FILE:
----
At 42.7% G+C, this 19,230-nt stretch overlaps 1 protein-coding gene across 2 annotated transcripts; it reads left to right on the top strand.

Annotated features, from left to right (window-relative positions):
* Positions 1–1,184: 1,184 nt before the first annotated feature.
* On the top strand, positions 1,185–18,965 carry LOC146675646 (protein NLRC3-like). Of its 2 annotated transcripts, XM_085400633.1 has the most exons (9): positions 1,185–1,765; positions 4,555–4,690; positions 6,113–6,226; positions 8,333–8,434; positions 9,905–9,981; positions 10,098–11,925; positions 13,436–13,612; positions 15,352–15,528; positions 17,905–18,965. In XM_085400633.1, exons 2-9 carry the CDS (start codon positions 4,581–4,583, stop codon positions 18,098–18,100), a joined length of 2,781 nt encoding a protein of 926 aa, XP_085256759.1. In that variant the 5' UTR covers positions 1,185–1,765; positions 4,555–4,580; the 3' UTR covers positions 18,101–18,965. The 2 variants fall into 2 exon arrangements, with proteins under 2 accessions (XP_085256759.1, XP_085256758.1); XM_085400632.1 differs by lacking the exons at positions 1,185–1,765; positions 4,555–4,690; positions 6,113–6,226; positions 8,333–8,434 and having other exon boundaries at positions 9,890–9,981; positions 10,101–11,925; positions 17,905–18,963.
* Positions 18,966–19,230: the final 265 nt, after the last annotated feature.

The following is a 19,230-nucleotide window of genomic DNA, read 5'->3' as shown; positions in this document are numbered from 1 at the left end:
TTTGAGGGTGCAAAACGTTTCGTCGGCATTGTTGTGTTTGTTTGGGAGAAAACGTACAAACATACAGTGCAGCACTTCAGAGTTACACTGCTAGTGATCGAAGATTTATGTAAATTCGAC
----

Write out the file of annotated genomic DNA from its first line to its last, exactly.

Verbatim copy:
At 42.7% G+C, this 19,230-nt stretch overlaps 1 protein-coding gene across 2 annotated transcripts; it reads left to right on the top strand.

Annotated features, from left to right (window-relative positions):
* Positions 1–1,184: 1,184 nt before the first annotated feature.
* On the top strand, positions 1,185–18,965 carry LOC146675646 (protein NLRC3-like). Of its 2 annotated transcripts, XM_085400633.1 has the most exons (9): positions 1,185–1,765; positions 4,555–4,690; positions 6,113–6,226; positions 8,333–8,434; positions 9,905–9,981; positions 10,098–11,925; positions 13,436–13,612; positions 15,352–15,528; positions 17,905–18,965. In XM_085400633.1, exons 2-9 carry the CDS (start codon positions 4,581–4,583, stop codon positions 18,098–18,100), a joined length of 2,781 nt encoding a protein of 926 aa, XP_085256759.1. In that variant the 5' UTR covers positions 1,185–1,765; positions 4,555–4,580; the 3' UTR covers positions 18,101–18,965. The 2 variants fall into 2 exon arrangements, with proteins under 2 accessions (XP_085256759.1, XP_085256758.1); XM_085400632.1 differs by lacking the exons at positions 1,185–1,765; positions 4,555–4,690; positions 6,113–6,226; positions 8,333–8,434 and having other exon boundaries at positions 9,890–9,981; positions 10,101–11,925; positions 17,905–18,963.
* Positions 18,966–19,230: the final 265 nt, after the last annotated feature.

The following is a 19,230-nucleotide window of genomic DNA, read 5'->3' as shown; positions in this document are numbered from 1 at the left end:
TTTGAGGGTGCAAAACGTTTCGTCGGCATTGTTGTGTTTGTTTGGGAGAAAACGTACAAACATACAGTGCAGCACTTCAGAGTTACACTGCTAGTGATCGAAGATTTATGTAAATTCGAC